CONTENTS: Blog posts: Europe’s geopolitical ghost ride in the Indo-Pacific / “Debt diplomacy” as a popular refrain in the intensifying debate about China’s economic and political expansion // Readings: A new book on ‘how a former socialist country rescues world capitalism’ / Jonathan Hillman, ‘The Emperor’s New Road’ / Study on ‘social risks to sustainable development’ in China’s BRI.
Indo-Pacific: Europe’s geopolitical ghost ride. April 2021
It may sound like a matter of routine: In the summer of this year, the German frigate Bayern is about to set sail and spend several months cruising in the Indian Ocean and the Western Pacific. The Defence Ministry merely wants to see this as a „signal“: Where Germany’s „values and interests are at stake“, its flag is to be shown. However, behind this there is a fundamental restructuring of security policy, in other words, a paradigm shift. Europe seeks to „learn the language of power,“ as former Defence Minister Ursula von der Leyen called for in the summer of 2019. And it is a provocation that was immediately answered by Beijing: The pro-government Global Times writes sardonically, „if they can come to the South China Sea, we can also go to the Mediterranean“.
Auf Deutsch: Deutschland im Indopazifik: Die Logik der Eskalation.
My borrowers, your borrowers. May 2021
The label of “debt diplomacy” is a popular refrain in the intensifying debate about China’s economic and political expansion. The narrative is simplistic: Lending by state-owned banks, it is said, is not transparent, would encourage corruption, and would primarily serve Chinese corporations. It would lead inevitably to a debt trap, to a policy of coercion and even to “debt bondage,” according to the German business weekly Wirtschaftswoche at the beginning of May. The beam in one’s own eye is overlooked. This gives the impression that Beijing’s policy is far more ruthless than the practice of international financial institutions like the IMF, governments of Western industrialized countries or large commercial banks.
Auf Deutsch: Meine Schuldner, deine Schuldner.
Anton Stengl, Chinas neuer Imperialismus
Is contemporary China communist, socialist, or indeed capitalist? And if so, how much so? For Anton Stengl, who intends “to analyse and criticize China without working with clichés, longstanding prejudices and the usual propaganda”, it is clear: China has undergone a fundamental systemic change since the Mao era and is today a capitalist market economy, even an imperialist superpower. He regards the Belt and Road Initiative, which reminds him of Western colonialism, as proof for this. For him, the global promotion of private business expansion by the state and the party is an essential foundation of China’s economic superiority. But the undeniable economic, social and technological successes are achieved at the expense of workers and peasants, who have been exploited, even “forgotten”, in favour of a consumption-obsessed “middle class” society. Naturally, Western capital feels increasingly under threat by the new competition from the Far East. But despite all its successes, the Chinese growth system is also at risk of a structural crisis that would drag the capitalist world economic order into the abyss as well.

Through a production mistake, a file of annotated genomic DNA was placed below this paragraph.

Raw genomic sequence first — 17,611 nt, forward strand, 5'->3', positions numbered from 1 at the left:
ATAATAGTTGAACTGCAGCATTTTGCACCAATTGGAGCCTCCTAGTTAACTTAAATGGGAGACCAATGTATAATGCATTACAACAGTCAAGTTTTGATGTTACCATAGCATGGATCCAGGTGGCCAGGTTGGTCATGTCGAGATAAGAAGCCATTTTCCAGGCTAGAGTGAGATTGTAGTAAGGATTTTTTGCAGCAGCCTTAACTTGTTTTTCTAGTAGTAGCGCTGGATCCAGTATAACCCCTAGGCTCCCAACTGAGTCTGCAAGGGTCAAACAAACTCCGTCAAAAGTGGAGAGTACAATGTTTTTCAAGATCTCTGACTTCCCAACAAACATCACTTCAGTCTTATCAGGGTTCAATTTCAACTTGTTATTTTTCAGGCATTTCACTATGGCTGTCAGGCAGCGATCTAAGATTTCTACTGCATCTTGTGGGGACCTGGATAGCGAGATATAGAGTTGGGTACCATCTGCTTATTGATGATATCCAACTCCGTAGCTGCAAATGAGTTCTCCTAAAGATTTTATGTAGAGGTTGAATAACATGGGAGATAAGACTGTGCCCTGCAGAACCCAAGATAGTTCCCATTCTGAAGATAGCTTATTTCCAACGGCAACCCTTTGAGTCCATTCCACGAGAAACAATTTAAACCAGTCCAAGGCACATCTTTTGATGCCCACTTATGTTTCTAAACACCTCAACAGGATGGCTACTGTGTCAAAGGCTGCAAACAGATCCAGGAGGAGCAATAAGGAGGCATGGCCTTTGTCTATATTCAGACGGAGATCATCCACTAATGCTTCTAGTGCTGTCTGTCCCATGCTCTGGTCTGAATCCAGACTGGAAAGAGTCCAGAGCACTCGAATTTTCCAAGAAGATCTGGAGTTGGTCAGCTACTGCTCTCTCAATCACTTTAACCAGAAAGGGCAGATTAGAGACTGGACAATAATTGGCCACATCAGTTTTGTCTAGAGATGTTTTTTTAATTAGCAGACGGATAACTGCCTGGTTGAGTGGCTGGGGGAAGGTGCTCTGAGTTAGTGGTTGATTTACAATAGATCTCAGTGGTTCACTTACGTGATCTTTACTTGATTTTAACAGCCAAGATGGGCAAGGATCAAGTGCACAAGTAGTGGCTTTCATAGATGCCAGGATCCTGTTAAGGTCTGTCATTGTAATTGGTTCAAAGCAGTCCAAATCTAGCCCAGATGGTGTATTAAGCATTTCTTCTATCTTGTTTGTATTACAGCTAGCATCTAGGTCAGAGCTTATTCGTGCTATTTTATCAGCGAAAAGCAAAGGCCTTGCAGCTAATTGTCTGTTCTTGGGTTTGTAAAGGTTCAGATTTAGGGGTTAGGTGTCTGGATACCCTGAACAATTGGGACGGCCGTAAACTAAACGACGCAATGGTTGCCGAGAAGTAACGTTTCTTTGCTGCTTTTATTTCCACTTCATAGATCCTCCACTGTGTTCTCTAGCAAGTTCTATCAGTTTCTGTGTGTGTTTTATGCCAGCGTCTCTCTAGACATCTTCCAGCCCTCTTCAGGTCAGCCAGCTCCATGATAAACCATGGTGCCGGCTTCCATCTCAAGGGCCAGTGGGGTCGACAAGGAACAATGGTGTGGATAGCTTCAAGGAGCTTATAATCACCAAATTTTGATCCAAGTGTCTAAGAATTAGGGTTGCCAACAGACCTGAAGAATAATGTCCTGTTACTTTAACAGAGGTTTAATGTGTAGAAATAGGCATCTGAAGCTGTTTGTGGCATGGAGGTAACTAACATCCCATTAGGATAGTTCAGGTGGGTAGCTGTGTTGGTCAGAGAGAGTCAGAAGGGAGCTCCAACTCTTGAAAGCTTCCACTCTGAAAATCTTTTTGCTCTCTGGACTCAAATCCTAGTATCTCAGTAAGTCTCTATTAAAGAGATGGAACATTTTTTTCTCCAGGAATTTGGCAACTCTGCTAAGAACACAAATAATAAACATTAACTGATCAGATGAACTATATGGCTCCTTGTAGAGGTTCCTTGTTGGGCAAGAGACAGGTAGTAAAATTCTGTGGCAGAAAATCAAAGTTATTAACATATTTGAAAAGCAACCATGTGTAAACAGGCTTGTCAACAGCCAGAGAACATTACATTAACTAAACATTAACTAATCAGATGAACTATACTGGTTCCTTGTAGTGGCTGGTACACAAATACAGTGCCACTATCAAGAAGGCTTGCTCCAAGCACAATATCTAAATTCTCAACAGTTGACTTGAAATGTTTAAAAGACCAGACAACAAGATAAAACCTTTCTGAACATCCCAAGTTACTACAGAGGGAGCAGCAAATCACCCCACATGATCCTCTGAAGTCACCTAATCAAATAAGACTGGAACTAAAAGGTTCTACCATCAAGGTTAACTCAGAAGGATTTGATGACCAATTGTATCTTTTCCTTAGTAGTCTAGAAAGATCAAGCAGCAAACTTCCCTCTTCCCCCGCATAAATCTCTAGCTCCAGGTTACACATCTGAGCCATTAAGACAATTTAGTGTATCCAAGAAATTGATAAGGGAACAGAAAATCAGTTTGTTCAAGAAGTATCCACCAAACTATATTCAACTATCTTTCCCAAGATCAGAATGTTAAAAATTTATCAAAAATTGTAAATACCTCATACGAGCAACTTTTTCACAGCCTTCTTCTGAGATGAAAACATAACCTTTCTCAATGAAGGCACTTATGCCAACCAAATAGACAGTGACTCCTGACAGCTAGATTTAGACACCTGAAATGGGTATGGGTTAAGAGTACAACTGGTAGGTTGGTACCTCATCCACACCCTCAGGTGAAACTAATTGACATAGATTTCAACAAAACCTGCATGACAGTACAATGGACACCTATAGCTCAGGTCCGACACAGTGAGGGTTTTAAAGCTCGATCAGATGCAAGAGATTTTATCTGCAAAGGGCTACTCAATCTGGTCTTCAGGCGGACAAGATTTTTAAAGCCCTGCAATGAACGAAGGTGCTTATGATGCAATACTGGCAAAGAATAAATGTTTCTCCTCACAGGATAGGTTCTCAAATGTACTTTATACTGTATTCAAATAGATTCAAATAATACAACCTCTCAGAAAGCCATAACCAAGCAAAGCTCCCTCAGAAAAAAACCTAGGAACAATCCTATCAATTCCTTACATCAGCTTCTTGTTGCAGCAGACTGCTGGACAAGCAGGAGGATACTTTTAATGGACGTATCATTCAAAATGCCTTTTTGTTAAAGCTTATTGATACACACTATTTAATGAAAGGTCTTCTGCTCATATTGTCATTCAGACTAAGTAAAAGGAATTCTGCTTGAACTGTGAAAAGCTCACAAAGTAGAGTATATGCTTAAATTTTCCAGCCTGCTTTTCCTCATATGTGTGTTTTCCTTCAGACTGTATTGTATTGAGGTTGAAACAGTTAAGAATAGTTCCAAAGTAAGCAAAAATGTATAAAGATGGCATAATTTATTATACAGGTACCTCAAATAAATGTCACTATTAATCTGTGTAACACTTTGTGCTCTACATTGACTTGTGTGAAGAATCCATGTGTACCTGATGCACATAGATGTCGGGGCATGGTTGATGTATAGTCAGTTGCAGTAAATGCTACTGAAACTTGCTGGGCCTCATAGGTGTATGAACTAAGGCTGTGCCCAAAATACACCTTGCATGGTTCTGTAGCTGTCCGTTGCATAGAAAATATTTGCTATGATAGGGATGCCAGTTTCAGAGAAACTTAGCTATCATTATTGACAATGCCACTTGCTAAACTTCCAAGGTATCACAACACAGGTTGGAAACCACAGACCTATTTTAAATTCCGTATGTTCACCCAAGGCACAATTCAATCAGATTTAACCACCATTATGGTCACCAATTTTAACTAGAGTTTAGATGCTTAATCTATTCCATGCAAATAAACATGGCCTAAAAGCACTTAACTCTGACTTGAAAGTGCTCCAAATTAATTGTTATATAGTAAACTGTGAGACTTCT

Anton Stengl, Chinas neuer Imperialismus. Ein ehemals sozialistisches Land rettet das kapitalistische Weltsystem. Promedia 2021
Jonathan E. Hillman, The Emperor’s New Road
Jonathan Hillman too sees China on its way to empire building with the New Silk Roads. And he also considers China’s trajectory of success to be susceptible to crisis, albeit not because of the “tendency of the inevitably declining rate of profit,” as Stengl argues, but because “Xi may be overreaching”. In a combination of travel reports, some of which, however, date back three or four years, and analysis, he elaborates on this threat by looking at the situation in 16 countries, from Eastern Europe to Russia and Central Asia, Pakistan and Sri Lanka to Southeast Asia, with a side step to East Africa. Like Stengl, he believes China is retracing in the footsteps of colonial powers, especially because he identifies stronger military ambitions than Stangl.
But Beijing has a harder time than Western colonial powers: It has to be welcomed in by its hosts and meet their high aspirations. Too, it is constrained by international norms, which did not apply when Western corporations and governments advanced their notions of “development optimism” in the post-World War II decades. In his travels, he has found many uncompleted construction sites, such as the Khorgos Gateway container terminal with attached economic zone on the Chinese border with Kazakhstan, or along the CPEC, which connects the western Chinese province of Xinjiang with the Pakistani port of Gwadar. The stories provide an impressive array of failures, corruption cases, ‘white elephants’, severe environmental damage, and distrust of the Chinese intentions among government and ordinary people alike. Often recipient countries have their own priorities, which do not necessarily coincide with Xi’s version of the BRI, nor with notions of an equitable, sustainable and ecological development.